Vegetation Response to Prescribed Fire in Mid-Atlantic Brackish Marshes
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Prescribed fire management generally stimulates plant biomass production in coastal marsh systems. This study was conducted to understand the interactive effects of the mechanisms of fire on vegetation production. The effects of canopy removal and ash deposition on biomass production were investigated in two manipulative experiments at the Blackwater National Wildlife Refuge, Dorchester County, MD. On non-burned sites, canopy removal increased biomass production above and belowground (40 and 260 %, respectively), while ash deposition showed no effect on production. On burned sites, post-burn canopy replacement decreased biomass production above and belowground (41 and 40 %, respectively). Production increased more in response to canopy removal at sites dominated by Schoenoplectus americanus than at sites dominated by Spartina patens and Distichlis spicata. Canopy removal was the dominant mechanism through which fire affected biomass production in this study. If increased biomass production is a desirable outcome, prescribed fire programs may benefit by maximizing canopy removal.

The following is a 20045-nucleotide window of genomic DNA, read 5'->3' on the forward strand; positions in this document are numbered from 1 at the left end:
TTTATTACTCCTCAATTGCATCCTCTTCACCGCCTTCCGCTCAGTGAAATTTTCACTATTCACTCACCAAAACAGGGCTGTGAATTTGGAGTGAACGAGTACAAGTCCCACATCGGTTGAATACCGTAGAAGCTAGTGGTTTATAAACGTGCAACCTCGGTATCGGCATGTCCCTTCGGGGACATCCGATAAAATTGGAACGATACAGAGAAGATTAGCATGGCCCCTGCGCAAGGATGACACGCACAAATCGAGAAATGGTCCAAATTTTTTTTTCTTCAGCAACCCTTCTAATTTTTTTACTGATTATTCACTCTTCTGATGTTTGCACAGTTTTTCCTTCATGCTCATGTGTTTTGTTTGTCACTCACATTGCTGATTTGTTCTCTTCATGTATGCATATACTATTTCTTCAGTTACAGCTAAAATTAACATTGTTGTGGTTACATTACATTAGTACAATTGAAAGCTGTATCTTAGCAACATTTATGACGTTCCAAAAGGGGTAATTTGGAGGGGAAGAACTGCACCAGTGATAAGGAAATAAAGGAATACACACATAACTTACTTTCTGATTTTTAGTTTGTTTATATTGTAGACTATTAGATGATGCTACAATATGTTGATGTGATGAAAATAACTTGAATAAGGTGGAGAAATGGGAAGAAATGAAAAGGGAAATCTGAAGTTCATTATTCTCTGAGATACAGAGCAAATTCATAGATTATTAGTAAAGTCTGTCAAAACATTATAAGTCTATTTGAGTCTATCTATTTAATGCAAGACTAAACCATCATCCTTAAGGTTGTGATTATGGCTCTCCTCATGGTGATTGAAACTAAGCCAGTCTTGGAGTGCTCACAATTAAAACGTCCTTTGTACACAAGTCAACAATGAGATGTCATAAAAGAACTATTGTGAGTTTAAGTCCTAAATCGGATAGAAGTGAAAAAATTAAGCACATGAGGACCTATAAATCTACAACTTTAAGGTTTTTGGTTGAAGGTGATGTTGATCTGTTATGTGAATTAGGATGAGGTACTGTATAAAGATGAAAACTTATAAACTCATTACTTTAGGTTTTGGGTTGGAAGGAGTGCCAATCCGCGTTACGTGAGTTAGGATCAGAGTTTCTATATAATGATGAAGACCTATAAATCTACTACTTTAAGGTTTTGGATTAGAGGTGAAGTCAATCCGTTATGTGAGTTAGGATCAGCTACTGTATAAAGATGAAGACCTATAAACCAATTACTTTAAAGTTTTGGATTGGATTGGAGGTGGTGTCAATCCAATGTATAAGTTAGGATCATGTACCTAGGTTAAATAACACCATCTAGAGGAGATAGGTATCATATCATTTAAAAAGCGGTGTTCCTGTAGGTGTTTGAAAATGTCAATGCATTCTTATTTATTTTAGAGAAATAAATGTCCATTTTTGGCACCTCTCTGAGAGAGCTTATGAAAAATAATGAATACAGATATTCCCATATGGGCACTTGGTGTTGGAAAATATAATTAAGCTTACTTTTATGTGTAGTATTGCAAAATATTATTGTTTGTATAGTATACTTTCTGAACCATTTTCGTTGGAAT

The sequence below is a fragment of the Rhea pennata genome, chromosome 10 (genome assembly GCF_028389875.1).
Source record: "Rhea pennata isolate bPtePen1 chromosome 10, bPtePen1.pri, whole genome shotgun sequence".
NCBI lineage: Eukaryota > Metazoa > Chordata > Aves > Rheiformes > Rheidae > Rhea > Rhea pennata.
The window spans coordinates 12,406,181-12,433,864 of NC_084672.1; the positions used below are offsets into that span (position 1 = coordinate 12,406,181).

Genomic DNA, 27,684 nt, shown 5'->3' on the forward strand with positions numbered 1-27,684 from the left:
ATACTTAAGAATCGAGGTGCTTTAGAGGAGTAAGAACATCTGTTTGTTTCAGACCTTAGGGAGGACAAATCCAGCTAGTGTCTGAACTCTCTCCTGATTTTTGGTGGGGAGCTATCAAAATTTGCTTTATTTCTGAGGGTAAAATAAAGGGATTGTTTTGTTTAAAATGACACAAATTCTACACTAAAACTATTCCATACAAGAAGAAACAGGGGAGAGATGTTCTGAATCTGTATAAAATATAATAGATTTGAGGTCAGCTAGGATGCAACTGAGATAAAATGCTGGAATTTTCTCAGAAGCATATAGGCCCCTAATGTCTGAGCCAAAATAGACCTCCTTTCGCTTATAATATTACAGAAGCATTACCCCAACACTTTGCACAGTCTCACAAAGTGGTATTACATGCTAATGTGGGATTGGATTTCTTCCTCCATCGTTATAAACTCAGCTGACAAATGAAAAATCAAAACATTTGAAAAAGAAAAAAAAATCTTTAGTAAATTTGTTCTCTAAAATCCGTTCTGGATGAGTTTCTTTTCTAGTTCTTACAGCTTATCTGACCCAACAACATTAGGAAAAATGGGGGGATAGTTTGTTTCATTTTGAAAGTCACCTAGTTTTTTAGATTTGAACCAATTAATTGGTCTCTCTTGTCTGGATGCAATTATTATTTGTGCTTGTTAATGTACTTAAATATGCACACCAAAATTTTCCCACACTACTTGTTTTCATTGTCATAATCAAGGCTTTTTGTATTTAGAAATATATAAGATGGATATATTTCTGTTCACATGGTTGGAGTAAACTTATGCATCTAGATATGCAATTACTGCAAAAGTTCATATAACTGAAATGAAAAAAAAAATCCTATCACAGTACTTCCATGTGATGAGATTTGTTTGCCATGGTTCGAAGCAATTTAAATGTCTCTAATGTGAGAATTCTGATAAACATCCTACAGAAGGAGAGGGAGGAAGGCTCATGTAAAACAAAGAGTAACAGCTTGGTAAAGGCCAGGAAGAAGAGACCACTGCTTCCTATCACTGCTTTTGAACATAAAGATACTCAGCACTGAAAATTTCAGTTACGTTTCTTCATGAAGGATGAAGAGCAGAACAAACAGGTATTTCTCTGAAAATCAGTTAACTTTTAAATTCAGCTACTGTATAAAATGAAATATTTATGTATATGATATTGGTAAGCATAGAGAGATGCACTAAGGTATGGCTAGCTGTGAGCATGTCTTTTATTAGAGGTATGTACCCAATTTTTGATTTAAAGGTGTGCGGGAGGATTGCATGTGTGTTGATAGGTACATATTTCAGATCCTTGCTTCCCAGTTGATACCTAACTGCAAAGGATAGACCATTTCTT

KeywordsCoastal tidal marsh Prescribed fire Biomass production Marsh management Schoenoplectus americanus Spartina patens Distichlis spicata
We would like to thank the Maryland Sea Grant for funding this project (Award Number NA10OAR4170072). We would also like to thank the staff at the Blackwater National Wildlife Refuge, especially Suzanne Baird, Bill Giese, Matt Whitbeck, Leticia Melendez, and Nate Carle, for their continuous suggestions, support, assistance, and collaboration on the study. We are appreciative of the field and lab work help received from members of the Soil and Water Geospatial Analysis Lab (SAWGAL) at the University of Maryland especially George Geatz, Michele Miller, Asia Vinnikova, Amanda Garzio-Hadzick, Emily Hutchins, Becca Mead, Miriam Meyers, and Joey Schlosnagle. We would also like to thank Pat Megonigal of Smithsonian Environmental Research Center and Don Cahoon, Glenn Guntenspergen, and Jim Lynch of USGS Patuxent Wildlife Research Center for collaborating and sharing data for comparison throughout the study.
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